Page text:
Ter Veld adds: “Currently, only a minority of UU employees are represented by unions. We would be stronger if we had more members. Granted, the number of members increased in the past two years, both nationwide and within UU. That's a sign that employees are not satisfied with the current policies, especially younger employees and those in the lower pay scales. The willingness to take action is also rising. They are realising that taking action works in other industries.”
Trade union AOb protests in front of the Administration building against the number of teachers on temporary contracts. Photo: DUB
A little extra to cope with rising energy costs
The ULRB operates almost invisibly as the consultations are not public, explains Van Steenbergen. "We negotiate directly with the Executive Board. We try to get the best for UU employees and we want to spend money on that. The board also wants to make improvements but is more concerned with the pennies."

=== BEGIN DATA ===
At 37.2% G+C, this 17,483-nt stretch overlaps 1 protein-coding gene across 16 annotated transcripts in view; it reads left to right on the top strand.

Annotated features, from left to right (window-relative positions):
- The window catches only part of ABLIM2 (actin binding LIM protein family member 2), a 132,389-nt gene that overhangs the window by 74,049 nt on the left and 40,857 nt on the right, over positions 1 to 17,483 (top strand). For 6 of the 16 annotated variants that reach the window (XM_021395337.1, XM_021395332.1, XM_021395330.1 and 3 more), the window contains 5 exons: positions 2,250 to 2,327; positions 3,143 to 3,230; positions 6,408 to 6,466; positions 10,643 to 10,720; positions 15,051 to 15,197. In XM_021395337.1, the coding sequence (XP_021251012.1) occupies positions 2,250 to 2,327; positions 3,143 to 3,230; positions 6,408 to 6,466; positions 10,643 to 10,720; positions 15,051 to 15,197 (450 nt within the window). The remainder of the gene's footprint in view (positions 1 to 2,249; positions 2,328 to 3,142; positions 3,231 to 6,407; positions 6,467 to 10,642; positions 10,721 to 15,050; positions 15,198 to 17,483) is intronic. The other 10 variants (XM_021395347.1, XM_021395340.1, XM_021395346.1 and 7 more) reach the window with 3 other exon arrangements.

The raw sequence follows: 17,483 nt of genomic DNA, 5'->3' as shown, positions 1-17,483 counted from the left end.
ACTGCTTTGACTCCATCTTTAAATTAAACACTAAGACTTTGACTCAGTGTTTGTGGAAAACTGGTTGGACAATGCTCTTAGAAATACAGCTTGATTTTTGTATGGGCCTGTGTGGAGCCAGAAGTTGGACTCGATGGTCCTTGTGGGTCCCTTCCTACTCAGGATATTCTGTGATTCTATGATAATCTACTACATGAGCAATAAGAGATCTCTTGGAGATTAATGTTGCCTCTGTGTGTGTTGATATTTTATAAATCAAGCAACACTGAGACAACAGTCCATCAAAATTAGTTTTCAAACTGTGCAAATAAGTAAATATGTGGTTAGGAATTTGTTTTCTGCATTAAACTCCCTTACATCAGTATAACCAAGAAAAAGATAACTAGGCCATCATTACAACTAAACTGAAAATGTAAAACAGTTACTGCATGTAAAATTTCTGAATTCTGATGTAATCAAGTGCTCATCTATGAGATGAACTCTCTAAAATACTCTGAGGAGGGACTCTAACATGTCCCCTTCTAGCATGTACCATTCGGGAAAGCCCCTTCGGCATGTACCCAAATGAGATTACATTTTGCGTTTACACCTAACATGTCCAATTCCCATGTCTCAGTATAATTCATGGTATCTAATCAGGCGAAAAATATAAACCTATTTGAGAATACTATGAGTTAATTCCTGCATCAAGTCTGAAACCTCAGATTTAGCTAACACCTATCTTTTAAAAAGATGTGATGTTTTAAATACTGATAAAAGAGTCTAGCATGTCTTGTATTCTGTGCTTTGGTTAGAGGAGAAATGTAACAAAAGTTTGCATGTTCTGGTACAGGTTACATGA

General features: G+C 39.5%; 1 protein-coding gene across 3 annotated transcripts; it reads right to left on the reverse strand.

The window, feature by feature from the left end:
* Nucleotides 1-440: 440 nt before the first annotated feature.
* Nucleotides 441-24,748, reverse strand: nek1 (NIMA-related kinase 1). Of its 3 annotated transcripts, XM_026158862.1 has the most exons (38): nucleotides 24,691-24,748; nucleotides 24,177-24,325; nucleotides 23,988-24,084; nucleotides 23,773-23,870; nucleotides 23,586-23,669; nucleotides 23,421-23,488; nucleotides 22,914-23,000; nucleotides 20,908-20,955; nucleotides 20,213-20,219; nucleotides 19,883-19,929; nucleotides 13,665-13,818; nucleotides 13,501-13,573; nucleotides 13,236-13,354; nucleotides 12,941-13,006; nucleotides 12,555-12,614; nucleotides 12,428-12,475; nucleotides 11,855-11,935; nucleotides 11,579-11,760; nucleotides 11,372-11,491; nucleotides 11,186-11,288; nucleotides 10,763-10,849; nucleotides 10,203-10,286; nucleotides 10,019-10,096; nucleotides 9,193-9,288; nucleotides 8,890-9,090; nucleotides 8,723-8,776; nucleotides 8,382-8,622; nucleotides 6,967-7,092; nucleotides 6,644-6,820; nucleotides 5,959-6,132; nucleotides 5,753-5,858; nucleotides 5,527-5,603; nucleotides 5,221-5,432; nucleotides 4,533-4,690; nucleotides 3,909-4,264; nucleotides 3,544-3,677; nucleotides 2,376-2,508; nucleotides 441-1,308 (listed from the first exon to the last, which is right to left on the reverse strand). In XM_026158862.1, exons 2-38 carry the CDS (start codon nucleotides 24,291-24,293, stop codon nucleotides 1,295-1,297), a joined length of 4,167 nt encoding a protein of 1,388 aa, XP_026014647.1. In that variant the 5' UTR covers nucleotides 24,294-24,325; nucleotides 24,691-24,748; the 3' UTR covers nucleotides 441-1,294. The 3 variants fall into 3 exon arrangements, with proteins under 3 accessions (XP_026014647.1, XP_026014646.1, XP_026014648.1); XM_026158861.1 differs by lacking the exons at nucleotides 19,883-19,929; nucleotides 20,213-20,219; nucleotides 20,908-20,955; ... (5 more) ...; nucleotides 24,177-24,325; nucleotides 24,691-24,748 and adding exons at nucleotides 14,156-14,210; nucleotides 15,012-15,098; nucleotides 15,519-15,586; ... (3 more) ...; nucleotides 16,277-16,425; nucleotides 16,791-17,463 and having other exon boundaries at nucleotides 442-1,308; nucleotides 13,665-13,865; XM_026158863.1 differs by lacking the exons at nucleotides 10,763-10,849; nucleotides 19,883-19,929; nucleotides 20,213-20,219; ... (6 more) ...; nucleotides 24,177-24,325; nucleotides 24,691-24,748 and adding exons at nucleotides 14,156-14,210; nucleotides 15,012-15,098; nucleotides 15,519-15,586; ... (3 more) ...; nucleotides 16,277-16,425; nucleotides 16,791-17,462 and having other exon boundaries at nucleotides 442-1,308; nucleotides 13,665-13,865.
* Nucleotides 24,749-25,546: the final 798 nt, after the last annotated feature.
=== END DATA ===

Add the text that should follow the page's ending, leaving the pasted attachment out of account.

Late last year, for example, the trade unions asked the board to give employees — especially those from the lower pay scales — a little extra money from the labour conditions funds so they could cope with inflation and the rising costs of electricity and gas. The proposal was turned down. Another suggestion was to pay the 13th month and holiday allowances in monthly installments. That one was successfully approved. “It took quite some time and perhaps it came way too late for some people, which is a shame. It exemplifies the sluggishness of the organisation,” sighs Ter Veld.
25,000-euro prize for combatting work pressure
In addition to co-deciding how the labour conditions funds will be spent, the unions in the ULRB see to it that the university's administration keeps to the agreements specified by the CAO. The current CAO expired on April 1 and the new one is likely to take a while, as the Ministry of Education will not announce how much room there is for a raise until the end of May. The unions are calling for a raise of 14.3 percent, as well as for work pressure and the number of temporary contracts to be significantly reduced.